Lowe's (LOW 79.37, -2.10, -2.6%) reported its third quarter results this morning and showed that there is plenty of business to go around for the home improvement retailers. The company also provided its investors with a lot of good news.
Sales for the quarter increased 6.5% to $16.8 billion, exceeding analysts' average expectation; comparable sales, paced by a 5.1% gain in the U.S. business, increased 5.7%, exceeding analysts' average expectation; and diluted earnings per share increased 19.3% to $1.05, exceeding analysts' average expectation.
It is clear to see, then, that Lowe's was full of positive surprises. What might be less clear is why its stock is trading 2.6% lower after the otherwise solid report.
There are two explanations that resonate:
- Shares of LOW had jumped 5.1% since competitor Home Depot (HD 170.45) reported some encouraging results of its own before the open on November 14, implying that the good news from Lowe's had already been priced in; and
- The comparable sales results from Lowe's were comparatively weaker versus Home Depot, which reported a 7.9% increase in third quarter comparable sales off a larger comp base, paced by a 7.7% increase in the U.S. business
That's how it works sometimes in the investment world. A company's results might be good in an absolute sense, but if they are not as strong as their competitor's results, the stock can get penalized.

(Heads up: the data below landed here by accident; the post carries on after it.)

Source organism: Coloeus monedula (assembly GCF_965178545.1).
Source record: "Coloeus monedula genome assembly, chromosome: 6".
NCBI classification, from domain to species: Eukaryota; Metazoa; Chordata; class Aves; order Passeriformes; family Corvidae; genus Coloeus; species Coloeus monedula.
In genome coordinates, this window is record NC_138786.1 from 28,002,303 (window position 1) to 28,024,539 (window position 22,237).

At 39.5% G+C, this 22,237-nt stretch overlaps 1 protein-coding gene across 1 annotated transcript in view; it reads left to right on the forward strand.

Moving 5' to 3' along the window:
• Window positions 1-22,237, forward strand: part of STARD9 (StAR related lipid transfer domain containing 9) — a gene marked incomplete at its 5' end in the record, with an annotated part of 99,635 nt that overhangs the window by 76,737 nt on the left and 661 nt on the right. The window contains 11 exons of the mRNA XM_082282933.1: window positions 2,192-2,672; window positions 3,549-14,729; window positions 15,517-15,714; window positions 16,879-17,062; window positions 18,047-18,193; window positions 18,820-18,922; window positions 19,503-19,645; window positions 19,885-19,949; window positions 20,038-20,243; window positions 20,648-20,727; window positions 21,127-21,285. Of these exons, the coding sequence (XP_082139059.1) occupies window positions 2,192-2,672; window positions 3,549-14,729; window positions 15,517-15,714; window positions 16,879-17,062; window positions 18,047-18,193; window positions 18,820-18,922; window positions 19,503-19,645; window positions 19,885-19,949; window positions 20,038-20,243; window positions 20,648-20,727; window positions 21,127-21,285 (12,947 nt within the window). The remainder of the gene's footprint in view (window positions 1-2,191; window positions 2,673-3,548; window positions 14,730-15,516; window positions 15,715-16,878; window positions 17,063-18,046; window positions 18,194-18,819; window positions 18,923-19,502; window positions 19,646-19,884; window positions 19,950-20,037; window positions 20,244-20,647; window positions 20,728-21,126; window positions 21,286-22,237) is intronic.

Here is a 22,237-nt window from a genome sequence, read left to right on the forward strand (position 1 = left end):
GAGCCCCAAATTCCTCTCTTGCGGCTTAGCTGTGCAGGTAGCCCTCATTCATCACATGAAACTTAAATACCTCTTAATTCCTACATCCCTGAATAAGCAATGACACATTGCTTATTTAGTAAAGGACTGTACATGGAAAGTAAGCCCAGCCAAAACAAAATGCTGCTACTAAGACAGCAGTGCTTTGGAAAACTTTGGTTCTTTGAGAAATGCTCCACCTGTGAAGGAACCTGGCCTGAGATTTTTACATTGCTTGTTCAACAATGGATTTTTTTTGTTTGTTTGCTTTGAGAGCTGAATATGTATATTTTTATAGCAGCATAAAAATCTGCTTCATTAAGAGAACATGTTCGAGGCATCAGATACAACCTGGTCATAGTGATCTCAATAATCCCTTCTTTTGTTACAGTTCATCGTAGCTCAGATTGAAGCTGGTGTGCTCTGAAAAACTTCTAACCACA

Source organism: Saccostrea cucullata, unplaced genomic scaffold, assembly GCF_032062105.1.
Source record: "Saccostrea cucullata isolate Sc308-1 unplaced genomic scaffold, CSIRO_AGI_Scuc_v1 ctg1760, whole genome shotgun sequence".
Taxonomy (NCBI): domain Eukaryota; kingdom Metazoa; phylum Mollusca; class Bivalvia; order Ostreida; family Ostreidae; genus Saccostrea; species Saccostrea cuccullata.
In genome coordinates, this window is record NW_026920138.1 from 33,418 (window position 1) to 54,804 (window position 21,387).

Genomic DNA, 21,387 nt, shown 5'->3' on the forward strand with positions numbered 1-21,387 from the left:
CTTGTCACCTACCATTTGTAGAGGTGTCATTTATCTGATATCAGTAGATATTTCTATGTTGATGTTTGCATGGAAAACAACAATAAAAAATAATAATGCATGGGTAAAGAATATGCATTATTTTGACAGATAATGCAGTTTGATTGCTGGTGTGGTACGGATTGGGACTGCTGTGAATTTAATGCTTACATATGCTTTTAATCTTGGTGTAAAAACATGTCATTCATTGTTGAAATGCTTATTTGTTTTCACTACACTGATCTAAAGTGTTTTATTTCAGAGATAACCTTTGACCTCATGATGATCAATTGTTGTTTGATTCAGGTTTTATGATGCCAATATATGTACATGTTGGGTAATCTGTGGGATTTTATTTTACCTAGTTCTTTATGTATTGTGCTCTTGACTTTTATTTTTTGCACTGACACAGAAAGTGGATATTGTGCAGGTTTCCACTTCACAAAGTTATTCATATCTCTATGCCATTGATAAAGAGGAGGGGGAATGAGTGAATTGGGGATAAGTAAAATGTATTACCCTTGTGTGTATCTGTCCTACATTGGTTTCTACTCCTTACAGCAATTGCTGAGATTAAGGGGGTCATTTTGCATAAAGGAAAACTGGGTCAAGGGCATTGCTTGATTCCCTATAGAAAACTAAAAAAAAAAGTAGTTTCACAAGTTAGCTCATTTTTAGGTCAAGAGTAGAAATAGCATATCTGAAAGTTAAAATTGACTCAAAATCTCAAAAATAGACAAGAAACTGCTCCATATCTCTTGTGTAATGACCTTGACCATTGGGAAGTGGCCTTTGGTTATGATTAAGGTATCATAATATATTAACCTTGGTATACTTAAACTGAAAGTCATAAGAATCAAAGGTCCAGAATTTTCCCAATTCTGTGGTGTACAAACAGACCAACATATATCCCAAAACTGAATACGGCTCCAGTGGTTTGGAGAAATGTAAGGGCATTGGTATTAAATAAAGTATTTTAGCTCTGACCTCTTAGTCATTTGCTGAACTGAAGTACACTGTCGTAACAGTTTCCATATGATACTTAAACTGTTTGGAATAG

Lowe's in its own right is doing fine, capitalizing on hurricane-related activity in the third quarter and an overall trend of increased consumer spending on home improvement projects as limited inventory and high prices, which have boosted home equity levels, have compelled many existing home owners to stay put and renovate their homes.
Lowe's did a commendable job of curtailing SG&A expenses in the third quarter, which showed up in an expansion of its operating margin rate from 5.97% to 9.23%. Still, that trailed Home Depot's third quarter operating margin of 14.7%, which was up 40 basis points from the year-ago period.
Looking at fiscal 2017, Lowe's reiterated that it expects total sales to increase approximately 5%, comparable sales to increase approximately 3.5%, and diluted earnings per share to be between $4.20 and $4.30.
The affirmation is reassuring, but once again, it paled in comparison to Home Depot, which said it expects total sales for fiscal 2017 to be up approximately 6.3%, comparable sales to increase approximately 6.5%, and diluted earnings per share to be $7.36, up approximately 14% from its prior guidance.
Shares of LOW were up 14.5% for the year as of Monday's close. That's a solid return and an enviable one for a lot of other retail stocks, yet it is comparatively weak to the 27.1% increase seen in HD shares.